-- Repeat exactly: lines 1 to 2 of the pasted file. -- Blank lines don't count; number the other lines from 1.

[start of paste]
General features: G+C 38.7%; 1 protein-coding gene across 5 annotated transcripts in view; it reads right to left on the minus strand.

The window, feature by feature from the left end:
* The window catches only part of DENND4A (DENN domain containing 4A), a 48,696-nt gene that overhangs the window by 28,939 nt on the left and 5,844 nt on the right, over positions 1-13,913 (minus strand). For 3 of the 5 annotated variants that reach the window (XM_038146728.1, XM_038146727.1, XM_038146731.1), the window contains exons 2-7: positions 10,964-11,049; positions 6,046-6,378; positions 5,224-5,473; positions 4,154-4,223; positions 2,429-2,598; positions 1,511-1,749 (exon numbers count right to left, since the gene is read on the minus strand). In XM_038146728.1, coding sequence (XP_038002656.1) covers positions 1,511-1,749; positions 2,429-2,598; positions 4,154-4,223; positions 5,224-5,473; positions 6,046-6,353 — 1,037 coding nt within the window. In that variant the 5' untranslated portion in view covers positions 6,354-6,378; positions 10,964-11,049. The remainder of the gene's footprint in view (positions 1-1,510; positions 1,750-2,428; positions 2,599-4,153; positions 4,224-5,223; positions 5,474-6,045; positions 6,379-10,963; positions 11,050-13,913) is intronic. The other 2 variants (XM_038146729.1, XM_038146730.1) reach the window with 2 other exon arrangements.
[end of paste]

General features: G+C 38.7%; 1 protein-coding gene across 5 annotated transcripts in view; it reads right to left on the minus strand.

The window, feature by feature from the left end: